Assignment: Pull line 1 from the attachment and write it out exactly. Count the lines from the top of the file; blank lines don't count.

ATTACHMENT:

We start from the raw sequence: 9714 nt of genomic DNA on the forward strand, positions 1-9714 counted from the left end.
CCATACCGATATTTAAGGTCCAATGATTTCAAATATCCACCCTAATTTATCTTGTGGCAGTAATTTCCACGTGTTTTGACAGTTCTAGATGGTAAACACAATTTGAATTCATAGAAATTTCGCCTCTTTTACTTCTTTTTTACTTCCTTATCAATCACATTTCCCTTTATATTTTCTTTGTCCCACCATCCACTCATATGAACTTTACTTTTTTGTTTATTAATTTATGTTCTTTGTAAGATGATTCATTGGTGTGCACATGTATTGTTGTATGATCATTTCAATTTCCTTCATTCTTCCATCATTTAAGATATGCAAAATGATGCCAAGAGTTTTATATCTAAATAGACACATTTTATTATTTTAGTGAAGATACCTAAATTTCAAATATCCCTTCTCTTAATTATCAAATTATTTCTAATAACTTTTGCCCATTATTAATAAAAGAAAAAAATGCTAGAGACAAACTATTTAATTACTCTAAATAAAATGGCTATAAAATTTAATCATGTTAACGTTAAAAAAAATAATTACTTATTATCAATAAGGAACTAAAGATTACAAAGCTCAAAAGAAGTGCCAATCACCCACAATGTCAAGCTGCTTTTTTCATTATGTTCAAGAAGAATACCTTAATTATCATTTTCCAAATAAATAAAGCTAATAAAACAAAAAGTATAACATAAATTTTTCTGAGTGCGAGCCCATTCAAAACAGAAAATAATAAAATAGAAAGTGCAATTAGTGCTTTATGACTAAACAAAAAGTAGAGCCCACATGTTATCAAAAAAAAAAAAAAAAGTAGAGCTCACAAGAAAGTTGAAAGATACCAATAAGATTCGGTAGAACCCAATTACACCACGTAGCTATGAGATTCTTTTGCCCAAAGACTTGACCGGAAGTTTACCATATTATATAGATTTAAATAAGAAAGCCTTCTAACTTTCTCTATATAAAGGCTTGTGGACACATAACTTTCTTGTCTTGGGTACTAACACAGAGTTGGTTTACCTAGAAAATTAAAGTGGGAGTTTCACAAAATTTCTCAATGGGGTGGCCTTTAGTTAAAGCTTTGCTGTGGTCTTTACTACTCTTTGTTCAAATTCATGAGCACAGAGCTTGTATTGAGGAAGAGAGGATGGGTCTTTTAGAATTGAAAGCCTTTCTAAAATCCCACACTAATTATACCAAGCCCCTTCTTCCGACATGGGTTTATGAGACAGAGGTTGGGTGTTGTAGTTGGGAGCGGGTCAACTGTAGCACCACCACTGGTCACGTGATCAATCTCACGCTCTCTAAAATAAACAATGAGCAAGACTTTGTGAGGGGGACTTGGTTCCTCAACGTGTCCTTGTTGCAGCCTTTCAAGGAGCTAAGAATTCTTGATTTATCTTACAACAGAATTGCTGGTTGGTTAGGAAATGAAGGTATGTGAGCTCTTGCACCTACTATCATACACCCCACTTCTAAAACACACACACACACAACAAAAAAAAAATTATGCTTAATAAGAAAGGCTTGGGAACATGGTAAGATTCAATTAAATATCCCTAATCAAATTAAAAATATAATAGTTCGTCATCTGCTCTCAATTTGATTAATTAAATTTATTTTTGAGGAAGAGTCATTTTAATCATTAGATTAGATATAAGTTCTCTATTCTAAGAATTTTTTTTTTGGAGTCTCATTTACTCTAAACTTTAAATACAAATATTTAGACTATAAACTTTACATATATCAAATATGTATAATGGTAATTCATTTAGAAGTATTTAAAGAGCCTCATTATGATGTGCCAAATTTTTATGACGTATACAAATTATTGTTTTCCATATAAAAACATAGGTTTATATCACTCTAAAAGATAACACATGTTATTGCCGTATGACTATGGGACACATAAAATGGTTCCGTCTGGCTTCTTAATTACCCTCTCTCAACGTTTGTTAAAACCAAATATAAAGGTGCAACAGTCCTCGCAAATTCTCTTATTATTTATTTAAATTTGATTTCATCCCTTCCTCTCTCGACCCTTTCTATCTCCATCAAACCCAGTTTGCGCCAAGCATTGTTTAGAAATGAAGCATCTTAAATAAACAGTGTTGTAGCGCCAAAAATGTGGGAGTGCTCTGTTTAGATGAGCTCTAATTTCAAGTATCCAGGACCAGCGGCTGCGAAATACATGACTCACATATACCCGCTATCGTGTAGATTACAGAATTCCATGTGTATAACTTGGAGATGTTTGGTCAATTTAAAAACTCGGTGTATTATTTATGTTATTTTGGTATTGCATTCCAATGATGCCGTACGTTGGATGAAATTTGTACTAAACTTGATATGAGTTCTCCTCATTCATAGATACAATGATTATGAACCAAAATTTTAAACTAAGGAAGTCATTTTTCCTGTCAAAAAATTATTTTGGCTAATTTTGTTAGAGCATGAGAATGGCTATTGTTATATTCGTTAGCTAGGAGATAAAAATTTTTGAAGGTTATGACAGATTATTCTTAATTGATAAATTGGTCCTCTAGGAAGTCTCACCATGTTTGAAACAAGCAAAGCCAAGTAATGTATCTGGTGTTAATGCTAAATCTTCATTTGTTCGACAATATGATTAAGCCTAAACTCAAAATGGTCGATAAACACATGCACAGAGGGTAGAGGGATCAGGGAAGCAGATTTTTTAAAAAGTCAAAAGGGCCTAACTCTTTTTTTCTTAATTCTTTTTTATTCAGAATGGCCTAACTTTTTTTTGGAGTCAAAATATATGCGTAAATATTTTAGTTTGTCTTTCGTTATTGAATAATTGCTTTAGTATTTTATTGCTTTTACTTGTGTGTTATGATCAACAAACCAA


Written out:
We start from the raw sequence: 9714 nt of genomic DNA on the forward strand, positions 1-9714 counted from the left end.